From computers to ancient water fleas - Science is Awesome!
(STILLWATER,OKLA. / Dec. 29, 2014) – Monty Harper and OSU scientists have teamed up to inform and entertain children about science topics at the Stillwater Public Library. “Born to Do Science” is returning with four sessions this winter beginning Sunday, Jan. 11, at 2 p.m.
“Stillwater is very lucky to have top research scientists and a children’s songwriter team up to create a truly unique learning experience,” said Elizabeth Murray, children’s librarian. “Monty brings high level science to our library in a way that is accessible to children.”
“Born to Do Science” introduces children to working scientists who share their research and expertise. Host Monty Harper works closely with the scientists to develop each program in a way that will be fun and educational for both kids and adults.
“Each event features a guest scientist, scientific research you won’t hear about anywhere else, hands-on activities and a song,” said Harper. “We don’t talk down to kids and we don’t water down the science. It’s a great way to connect your family with critical thinking, genuine wonder and real-life everyday science!”
This year’s sessions include:
- Jan. 11, “Teaching Computers to Predict” with Allan Axelrod, M.Sc., Mechanical and Aerospace Engineering. How much buried greenhouse gas is leaking out into our atmosphere? Learn how a computer algorithm, along with a network of sensors and drones, may help scientists find out.
- Jan. 25, “Higgs Boson Found! Now What?” with Dr. Flera Rizatdinova, Department of Physics. On July 4, 2012, the world received big news from CERN: a new elementary particle had been discovered, the elusive Higgs Boson! What does this mean for the Standard Model of particle physics? Find out what scientists are looking for next with the ATLAS detector at CERN’s Large Hadron Collider and why.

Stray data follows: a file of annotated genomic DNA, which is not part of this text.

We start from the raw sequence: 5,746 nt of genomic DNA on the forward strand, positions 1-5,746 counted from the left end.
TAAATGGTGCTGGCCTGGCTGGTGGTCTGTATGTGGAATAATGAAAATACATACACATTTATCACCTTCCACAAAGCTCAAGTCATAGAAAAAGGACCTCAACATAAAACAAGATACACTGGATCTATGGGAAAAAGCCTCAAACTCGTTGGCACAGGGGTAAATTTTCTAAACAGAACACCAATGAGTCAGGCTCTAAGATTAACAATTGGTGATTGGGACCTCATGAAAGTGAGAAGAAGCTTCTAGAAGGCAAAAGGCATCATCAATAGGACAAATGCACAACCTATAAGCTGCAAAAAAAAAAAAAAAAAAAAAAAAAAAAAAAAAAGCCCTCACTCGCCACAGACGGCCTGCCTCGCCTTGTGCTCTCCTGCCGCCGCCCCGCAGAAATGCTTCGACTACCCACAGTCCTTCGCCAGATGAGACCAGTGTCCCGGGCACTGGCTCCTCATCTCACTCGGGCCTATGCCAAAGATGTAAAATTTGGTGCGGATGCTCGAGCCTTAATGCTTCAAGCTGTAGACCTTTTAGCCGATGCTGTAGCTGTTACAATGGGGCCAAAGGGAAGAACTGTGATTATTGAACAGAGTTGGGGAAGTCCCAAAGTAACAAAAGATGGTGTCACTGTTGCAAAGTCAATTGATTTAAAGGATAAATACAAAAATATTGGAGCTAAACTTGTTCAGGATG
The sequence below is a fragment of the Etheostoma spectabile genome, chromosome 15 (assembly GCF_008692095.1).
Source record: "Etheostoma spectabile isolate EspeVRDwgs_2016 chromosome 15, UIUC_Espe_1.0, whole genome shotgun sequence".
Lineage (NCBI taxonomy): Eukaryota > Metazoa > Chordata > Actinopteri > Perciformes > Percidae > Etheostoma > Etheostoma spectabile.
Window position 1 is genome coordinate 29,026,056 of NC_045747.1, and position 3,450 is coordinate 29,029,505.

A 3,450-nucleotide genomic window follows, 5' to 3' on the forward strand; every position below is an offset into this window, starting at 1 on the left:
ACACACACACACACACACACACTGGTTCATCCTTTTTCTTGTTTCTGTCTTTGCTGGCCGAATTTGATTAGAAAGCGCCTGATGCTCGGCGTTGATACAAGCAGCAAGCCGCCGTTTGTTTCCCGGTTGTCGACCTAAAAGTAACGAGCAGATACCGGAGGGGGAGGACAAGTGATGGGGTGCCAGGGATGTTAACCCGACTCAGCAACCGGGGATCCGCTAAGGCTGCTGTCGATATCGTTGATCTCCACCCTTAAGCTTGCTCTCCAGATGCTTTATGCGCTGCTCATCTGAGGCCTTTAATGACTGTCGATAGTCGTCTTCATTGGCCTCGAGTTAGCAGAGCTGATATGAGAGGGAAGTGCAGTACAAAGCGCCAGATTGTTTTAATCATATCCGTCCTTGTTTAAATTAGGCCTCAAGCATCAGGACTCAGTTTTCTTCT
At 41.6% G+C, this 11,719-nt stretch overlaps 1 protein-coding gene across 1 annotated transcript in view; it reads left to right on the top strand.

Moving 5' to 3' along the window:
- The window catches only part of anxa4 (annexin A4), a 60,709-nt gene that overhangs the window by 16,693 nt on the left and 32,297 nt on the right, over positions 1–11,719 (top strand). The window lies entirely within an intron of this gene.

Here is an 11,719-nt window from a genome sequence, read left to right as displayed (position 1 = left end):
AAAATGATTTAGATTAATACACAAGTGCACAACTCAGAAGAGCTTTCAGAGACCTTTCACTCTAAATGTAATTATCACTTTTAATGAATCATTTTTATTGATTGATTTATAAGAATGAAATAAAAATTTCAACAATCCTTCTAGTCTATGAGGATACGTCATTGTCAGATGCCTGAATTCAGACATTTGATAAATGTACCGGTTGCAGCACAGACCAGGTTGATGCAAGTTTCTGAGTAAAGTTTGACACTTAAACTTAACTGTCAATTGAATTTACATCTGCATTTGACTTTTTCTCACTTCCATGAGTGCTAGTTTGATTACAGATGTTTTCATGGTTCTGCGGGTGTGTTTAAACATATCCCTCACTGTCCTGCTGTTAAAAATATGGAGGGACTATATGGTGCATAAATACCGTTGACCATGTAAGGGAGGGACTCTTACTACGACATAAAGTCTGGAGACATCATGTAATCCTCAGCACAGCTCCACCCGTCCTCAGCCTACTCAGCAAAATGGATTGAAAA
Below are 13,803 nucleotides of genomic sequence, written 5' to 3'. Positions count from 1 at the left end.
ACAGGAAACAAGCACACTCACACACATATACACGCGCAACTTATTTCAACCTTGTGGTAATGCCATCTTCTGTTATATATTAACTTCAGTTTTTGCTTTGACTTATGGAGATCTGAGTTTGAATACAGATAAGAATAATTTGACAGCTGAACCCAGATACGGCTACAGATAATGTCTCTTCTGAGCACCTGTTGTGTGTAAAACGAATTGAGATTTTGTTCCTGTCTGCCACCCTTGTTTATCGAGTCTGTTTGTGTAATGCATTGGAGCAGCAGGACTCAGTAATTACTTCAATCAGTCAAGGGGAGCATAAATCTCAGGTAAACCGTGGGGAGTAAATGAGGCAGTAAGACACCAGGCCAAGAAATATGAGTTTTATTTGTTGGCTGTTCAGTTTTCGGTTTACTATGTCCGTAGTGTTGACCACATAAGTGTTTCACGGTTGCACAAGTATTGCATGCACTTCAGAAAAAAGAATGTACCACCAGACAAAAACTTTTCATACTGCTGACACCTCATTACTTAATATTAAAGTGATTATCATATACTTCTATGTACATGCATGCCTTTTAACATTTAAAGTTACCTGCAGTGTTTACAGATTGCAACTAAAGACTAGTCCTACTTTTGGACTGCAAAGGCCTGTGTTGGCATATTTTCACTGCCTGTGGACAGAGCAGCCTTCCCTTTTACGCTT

- Feb. 8, “Heart Health, Explosive Gas and Mexican Mollies” with Jennifer H. Shaw, Ph.D., Department of Zoology. Regulation of hydrogen sulfide the human body is essential for health, but how do the body’s cells know exactly how much to make? Find out how some special fish from Mexico help scientists understand body chemistry.
- Feb. 22, “Secrets of the Ancient Water Fleas” with Dr. Puni Jeyasingh, Department of Zoology. How might human activity affect evolution in important ecosystems? Learn what 700-year-old Daphina eggs brought back to life tell scientists about chemical and biological changes in a Minnesota lake.
“Born to Do Science” is free and open to the public. Classes are targeted to students in third through eighth grade. Adult family members are highly encouraged to attend.
For more information or to register, visit the Stillwater Public Library web site at library.stillwater.org, email firstname.lastname@example.org or call 405-372-3633. To find out about previous “Born to Do Science” programs visit www.BornToDoScience.com
The Stillwater Public Library is located at1107 S. Duck St.(the corner of Duck and 12th Ave.). Library hours are Monday-Thursday, 9 a.m. to 9 p.m.; Friday and Saturday, 9 a.m. to 6 p.m.; Sunday 1 p.m. to 5 p.m. Library programs are co-sponsored by the Friends of the Library and KOSU.